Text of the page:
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I started collecting and memorizing poems for fun when I was a teenager. It was a habit I copied from my brother (now pastor Isaac Waiswa of Christ’s Heart Ministries). He was the first person I came across in flesh and blood who was a poet. We spent much of our high school vacations hunting for the best and most anthologized English poems.

Our inspiration had sprung from a book we had at home entitled ‘The Top 10 of Everything’. It was an encyclopedia of British culture that, among other fascinating things, listed (according to a census that had been carried out in 1998 on World Poetry Day in the UK) the top 10 most popular and the top 10 most anthologized British poems.

And as we set out to read and document these poets and their poems, many other essential poems/poets also crossed our paths and indeed inspired us to muse more on our essence of existence.

By the time I joined that poetry club at the Uganda National Theatre called the Lantern Meet of Poets, I had not yet realized that there were many Ugandan poets I did not know of as well as I knew of the British or American poets, besides the ones I had met through my high school literature lessons.

Even the poetry books featuring Ugandan content that I could access were not as many, and those available already had the reputation of being ‘ the boring classroom poetry kind’.

But the Lantern Meet introduced me to a different kind of Ugandan poet and thus a different attitude to the Ugandan poem. Cool, immediately relatable, performable and fun.

It was at this point that I started to personally collect and memorize poems by Ugandans I came across in my various poetry endeavours. Be it in newspapers (Daily Monitor and The East African newspapers once had poetry columns), on poetry stages, or the poetry sessions I conducted in various high schools, I would endeavor to keep them all if I could. If I landed on a Ugandan poetry book I had not read before I would happily delve into it.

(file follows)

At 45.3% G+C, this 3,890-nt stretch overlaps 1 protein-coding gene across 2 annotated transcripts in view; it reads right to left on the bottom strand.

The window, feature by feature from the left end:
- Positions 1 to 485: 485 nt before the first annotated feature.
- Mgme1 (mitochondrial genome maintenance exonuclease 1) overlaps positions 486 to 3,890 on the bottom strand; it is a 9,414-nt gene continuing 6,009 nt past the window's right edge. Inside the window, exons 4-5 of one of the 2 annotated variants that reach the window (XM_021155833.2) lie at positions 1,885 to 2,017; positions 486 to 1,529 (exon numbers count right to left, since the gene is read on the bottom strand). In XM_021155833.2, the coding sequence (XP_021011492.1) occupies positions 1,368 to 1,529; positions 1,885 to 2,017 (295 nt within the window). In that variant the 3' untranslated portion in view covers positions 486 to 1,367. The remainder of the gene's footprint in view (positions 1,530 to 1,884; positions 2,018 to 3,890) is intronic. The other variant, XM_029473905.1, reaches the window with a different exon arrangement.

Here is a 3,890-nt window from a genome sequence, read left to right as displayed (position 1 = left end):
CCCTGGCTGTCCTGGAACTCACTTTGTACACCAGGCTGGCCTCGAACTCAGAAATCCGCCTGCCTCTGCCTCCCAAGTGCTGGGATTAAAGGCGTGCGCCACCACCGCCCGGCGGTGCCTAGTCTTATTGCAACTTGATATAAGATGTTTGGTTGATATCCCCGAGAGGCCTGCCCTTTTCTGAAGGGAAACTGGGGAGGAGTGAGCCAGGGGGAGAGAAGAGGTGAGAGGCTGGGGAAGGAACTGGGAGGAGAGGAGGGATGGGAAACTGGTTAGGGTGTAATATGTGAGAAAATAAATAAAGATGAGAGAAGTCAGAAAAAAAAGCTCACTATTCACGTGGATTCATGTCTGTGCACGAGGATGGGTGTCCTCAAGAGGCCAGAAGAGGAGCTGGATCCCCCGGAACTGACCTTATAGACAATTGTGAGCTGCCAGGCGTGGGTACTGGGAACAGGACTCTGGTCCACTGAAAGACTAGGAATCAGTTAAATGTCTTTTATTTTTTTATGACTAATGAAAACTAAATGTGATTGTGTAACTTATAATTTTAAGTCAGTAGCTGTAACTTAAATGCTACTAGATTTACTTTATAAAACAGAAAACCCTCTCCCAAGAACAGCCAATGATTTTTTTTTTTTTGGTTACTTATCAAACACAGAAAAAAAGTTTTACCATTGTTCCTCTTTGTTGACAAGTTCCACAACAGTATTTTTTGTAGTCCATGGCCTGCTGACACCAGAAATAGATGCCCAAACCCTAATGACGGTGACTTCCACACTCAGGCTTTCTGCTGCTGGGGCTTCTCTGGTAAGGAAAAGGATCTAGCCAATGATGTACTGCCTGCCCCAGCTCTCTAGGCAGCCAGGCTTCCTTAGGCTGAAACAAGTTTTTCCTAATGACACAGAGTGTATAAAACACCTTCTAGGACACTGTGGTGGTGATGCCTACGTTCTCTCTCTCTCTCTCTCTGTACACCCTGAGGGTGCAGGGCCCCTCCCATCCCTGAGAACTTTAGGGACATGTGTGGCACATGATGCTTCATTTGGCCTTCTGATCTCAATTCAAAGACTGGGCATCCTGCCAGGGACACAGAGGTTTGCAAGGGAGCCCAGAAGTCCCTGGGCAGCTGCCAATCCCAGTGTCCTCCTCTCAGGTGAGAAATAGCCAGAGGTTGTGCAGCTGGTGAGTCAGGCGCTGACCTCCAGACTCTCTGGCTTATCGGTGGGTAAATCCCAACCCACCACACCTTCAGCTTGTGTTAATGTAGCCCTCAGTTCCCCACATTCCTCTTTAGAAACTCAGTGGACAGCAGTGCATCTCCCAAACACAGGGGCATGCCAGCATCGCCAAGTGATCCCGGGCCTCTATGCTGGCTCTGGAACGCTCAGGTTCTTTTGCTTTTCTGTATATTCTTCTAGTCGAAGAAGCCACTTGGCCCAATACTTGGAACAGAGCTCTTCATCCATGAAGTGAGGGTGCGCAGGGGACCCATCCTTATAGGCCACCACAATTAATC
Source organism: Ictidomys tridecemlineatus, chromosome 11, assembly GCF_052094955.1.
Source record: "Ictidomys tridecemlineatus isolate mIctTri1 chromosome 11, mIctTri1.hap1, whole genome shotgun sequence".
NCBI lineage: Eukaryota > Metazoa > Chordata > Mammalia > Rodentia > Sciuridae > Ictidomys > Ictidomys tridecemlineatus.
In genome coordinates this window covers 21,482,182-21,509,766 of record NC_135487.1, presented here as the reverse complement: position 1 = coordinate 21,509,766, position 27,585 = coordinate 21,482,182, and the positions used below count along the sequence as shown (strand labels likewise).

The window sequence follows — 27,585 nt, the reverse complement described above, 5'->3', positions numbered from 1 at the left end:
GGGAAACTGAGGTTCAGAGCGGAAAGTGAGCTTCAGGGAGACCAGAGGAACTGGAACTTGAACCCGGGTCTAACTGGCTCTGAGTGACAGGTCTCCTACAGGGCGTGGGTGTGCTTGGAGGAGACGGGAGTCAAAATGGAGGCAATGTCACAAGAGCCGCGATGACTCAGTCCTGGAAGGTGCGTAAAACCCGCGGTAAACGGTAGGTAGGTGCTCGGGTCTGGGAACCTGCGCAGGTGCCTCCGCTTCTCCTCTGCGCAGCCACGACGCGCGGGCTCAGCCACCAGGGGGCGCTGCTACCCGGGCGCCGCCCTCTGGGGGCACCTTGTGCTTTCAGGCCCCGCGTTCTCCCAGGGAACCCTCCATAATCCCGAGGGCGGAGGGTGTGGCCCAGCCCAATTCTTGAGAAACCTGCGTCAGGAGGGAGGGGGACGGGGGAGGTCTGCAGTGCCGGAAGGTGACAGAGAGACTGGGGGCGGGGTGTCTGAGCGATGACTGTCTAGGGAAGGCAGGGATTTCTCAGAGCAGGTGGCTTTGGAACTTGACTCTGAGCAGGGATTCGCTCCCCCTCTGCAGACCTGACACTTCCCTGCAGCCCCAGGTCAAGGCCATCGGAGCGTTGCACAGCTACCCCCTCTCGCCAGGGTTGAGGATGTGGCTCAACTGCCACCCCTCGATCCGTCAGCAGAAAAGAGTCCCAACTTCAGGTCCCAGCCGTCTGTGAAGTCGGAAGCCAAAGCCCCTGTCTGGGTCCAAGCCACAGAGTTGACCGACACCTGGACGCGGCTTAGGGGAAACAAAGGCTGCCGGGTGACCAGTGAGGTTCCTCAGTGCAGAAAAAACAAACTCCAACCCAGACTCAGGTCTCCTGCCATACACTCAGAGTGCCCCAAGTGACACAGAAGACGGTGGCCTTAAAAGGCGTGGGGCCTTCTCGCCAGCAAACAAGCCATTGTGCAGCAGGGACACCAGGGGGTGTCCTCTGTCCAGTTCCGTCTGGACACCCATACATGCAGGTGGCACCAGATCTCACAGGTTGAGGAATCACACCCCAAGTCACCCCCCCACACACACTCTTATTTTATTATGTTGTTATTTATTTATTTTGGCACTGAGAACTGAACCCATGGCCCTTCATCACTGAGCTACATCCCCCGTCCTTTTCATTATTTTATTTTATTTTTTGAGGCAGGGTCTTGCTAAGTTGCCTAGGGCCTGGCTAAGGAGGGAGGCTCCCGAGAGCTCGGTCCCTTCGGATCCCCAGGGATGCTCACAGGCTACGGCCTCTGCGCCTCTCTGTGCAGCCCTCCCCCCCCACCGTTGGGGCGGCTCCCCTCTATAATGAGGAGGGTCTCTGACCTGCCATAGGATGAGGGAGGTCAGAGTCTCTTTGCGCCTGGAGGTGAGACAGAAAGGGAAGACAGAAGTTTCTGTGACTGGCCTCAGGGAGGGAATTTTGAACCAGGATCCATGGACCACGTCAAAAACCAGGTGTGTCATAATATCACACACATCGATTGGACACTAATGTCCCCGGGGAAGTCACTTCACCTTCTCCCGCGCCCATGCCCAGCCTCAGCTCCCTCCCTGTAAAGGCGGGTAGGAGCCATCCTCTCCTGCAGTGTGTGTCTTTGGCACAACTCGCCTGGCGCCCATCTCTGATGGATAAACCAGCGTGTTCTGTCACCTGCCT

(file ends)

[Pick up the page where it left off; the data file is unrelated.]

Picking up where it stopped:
And they would raise my self-esteem the same way the poems from Europe and the Americas would. They would even go further by speaking about my immediate conditions. Through these poems, I would see and feel myself reflected.

How I wished others would read them as well!

Back then, even as members of the Lantern Meet, some of us hoped that one day we would see our own names in print. So we collectively archived the poems we wrote and critiqued when we met bi-weekly at the theatre. In fact, for some good years, I was the group’s poetry archivist.

Our dream was to be published by the same publishers of the poets we idolized. We wanted the Penguins, Macmillans, and Bloomsburys of this world as our publishers as well. And if we ever lowered our expectations, it was to reluctantly consider Fountain Publishers as our last alternative.

But before long, reality set in; that our poetry was not as important, never mind good, to others as it was to us. With time, it quietly dawned upon us that there was hardly anybody interested in publishing Ugandan poetry.

So we took the only option left available to us and that was to publish it ourselves. After all, there was an audience already demanding to read our works. We swallowed our pride and hit Nasser Road.

It was during those days I daydreamed of us publishing poetry books by Ugandan poets in a serialized form. Like Achebe’s AWS or EAEP series, but for Ugandan poetry.

Honestly, I thought that in the Lantern Meet, we would be able to do so.  But that was not to be. Not everyone in the Lantern Meet wanted to be a published poet.

Even by the time I left the group, my dream of bringing to the public cool poetry by cool Ugandan authors that deep down I felt deserved the light of day was still right by me.

I didn’t how I was going to do it, but I knew deep down it was possible. Many poets had entrusted me with their works.

But the money to do this incredible work had to come from somewhere. Otherwise, many of the poets would not be interested/in a position to see their works become books.

The AFRICALIA grant came in handy. And that is how in 2020 Kitara Nation launched 13 poetry books AT A GO!

The process was not without mishaps; mass production has its pros and cons. But against all odds, we finally did it. We produced really cool poetry books by really cool Ugandan poets.

Now I’m happy to see more young Ugandan poets familiar with Ugandan content. In fact, the ‘boring classroom poem’ is now a far cry for a poetry lover.

And to all those who have supported us to this point, thank you so much!

We plan to bring you more prose, poetry and drama titles in the near future.

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Written by Kagayi Ngobi (1)

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